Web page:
Scoping advice on information required in environmental impact assessment reports in relation to assessing risk to freshwater and diadromous fish and associated fisheries

Report

Title: Scoping advice on information required in environmental impact assessment reports in relation to assessing risk to freshwater and diadromous fish and associated fisheries
Publication Date:
April 01, 2018
Pages: 10

Document Access

Website: External Link
Attachment: Access File
(165 KB)

Citation

Marine Scotland Science (2018). Scoping advice on information required in environmental impact assessment reports in relation to assessing risk to freshwater and diadromous fish and associated fisheries. Report by Marine Scotland Science. pp 10.
Abstract: 

Onshore wind farm and transmission line developments have the potential to adversely affect freshwater and diadromous fish and associated fisheries through a number of mechanisms, including: increased sediment transport and deposition; pollution incidents e.g. fuel, concrete spillage, incorrect use of flocculants (for sediment control); altered hydrological pathways; removal or degradation of fish habitat, including spawning areas; reduction in food supply and obstruction to upstream and downstream migration of fish. It is important to avoid and/or reduce the possibility of such impacts occurring by careful pre-construction consideration; including site investigations to select a suitable site and design, and good practice throughout construction (see here).

 

The principal fish species of concern are Atlantic salmon, sea trout, brown trout and European eel, but for some developments other species, such as lamprey species, may be of concern. All are of conservation interest, and Atlantic salmon, sea trout and brown trout support important fisheries of economic value which could also be affected, either directly or by impacts on population size.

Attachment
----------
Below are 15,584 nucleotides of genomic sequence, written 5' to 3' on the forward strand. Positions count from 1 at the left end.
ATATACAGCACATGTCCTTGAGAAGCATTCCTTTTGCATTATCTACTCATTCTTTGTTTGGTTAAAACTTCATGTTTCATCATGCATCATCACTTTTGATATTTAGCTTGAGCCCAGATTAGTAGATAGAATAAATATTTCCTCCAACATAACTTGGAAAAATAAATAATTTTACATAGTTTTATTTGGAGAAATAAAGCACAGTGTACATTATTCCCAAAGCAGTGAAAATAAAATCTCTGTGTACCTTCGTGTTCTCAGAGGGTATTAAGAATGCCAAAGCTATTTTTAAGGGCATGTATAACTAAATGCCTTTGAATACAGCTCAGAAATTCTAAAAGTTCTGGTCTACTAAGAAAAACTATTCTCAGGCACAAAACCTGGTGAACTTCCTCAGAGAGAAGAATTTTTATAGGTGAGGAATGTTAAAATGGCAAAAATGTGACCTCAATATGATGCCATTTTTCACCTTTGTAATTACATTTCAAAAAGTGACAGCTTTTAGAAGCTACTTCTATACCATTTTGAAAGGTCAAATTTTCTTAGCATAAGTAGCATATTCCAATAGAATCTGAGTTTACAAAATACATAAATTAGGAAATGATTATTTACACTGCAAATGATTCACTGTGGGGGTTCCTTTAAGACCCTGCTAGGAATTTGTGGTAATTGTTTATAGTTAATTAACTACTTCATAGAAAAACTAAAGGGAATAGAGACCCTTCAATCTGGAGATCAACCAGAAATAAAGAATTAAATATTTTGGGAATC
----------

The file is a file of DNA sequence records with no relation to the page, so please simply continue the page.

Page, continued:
Marine Scotland Science (MSS), which is part of the Scottish Government, regularly provides scientific advice to Energy Consents Unit (ECU) in relation the potential impacts of wind farm developments on the above fish. ECU has the responsibility, under Sections 36 and 37 of the Electricity Act (1989), for processing applications for electricity generating stations of 50 megawatts or more, power lines and associated infrastructure for Scottish Ministers’ consent. Under the Electricity Works (Environmental Impact Assessment) (Scotland) (EIA) Regulations (2017), Scottish Ministers are required to consider whether any proposal for a wind farm is likely to have a significant effect on the environment. An application for an Electricity Act consent for an EIA development must be accompanied by an Environmental Impact Assessment Report (EIAR). This guidance note outlines MSS advice on matters which should be addressed in the EIAR.

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